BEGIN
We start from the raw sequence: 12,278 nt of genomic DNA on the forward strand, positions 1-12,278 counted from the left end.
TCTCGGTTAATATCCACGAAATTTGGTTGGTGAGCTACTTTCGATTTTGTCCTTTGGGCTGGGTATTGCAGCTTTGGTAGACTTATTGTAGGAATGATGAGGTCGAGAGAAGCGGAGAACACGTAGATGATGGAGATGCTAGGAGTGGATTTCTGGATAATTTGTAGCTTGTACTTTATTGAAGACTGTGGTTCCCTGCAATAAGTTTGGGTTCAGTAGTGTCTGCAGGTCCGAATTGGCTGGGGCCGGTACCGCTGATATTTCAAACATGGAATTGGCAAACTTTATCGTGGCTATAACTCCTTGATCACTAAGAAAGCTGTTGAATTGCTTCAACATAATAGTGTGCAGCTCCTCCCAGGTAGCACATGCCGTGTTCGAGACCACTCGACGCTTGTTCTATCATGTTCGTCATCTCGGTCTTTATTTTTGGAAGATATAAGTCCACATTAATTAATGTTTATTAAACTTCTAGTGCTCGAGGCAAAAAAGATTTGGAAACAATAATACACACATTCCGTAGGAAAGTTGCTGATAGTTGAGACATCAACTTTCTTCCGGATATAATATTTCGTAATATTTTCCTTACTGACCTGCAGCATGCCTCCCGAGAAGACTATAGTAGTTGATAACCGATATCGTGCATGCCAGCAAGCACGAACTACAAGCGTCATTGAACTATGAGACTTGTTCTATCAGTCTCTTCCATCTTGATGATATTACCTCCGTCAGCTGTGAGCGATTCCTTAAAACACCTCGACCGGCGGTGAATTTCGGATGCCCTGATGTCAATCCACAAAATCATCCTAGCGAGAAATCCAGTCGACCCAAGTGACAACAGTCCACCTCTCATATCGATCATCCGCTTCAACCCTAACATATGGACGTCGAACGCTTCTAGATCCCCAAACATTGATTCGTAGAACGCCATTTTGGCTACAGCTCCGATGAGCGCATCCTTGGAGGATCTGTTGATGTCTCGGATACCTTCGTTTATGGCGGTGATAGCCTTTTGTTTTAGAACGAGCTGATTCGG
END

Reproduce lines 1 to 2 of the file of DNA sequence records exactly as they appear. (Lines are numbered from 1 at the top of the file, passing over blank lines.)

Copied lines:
We start from the raw sequence: 12,278 nt of genomic DNA on the forward strand, positions 1-12,278 counted from the left end.
TCTCGGTTAATATCCACGAAATTTGGTTGGTGAGCTACTTTCGATTTTGTCCTTTGGGCTGGGTATTGCAGCTTTGGTAGACTTATTGTAGGAATGATGAGGTCGAGAGAAGCGGAGAACACGTAGATGATGGAGATGCTAGGAGTGGATTTCTGGATAATTTGTAGCTTGTACTTTATTGAAGACTGTGGTTCCCTGCAATAAGTTTGGGTTCAGTAGTGTCTGCAGGTCCGAATTGGCTGGGGCCGGTACCGCTGATATTTCAAACATGGAATTGGCAAACTTTATCGTGGCTATAACTCCTTGATCACTAAGAAAGCTGTTGAATTGCTTCAACATAATAGTGTGCAGCTCCTCCCAGGTAGCACATGCCGTGTTCGAGACCACTCGACGCTTGTTCTATCATGTTCGTCATCTCGGTCTTTATTTTTGGAAGATATAAGTCCACATTAATTAATGTTTATTAAACTTCTAGTGCTCGAGGCAAAAAAGATTTGGAAACAATAATACACACATTCCGTAGGAAAGTTGCTGATAGTTGAGACATCAACTTTCTTCCGGATATAATATTTCGTAATATTTTCCTTACTGACCTGCAGCATGCCTCCCGAGAAGACTATAGTAGTTGATAACCGATATCGTGCATGCCAGCAAGCACGAACTACAAGCGTCATTGAACTATGAGACTTGTTCTATCAGTCTCTTCCATCTTGATGATATTACCTCCGTCAGCTGTGAGCGATTCCTTAAAACACCTCGACCGGCGGTGAATTTCGGATGCCCTGATGTCAATCCACAAAATCATCCTAGCGAGAAATCCAGTCGACCCAAGTGACAACAGTCCACCTCTCATATCGATCATCCGCTTCAACCCTAACATATGGACGTCGAACGCTTCTAGATCCCCAAACATTGATTCGTAGAACGCCATTTTGGCTACAGCTCCGATGAGCGCATCCTTGGAGGATCTGTTGATGTCTCGGATACCTTCGTTTATGGCGGTGATAGCCTTTTGTTTTAGAACGAGCTGATTCGG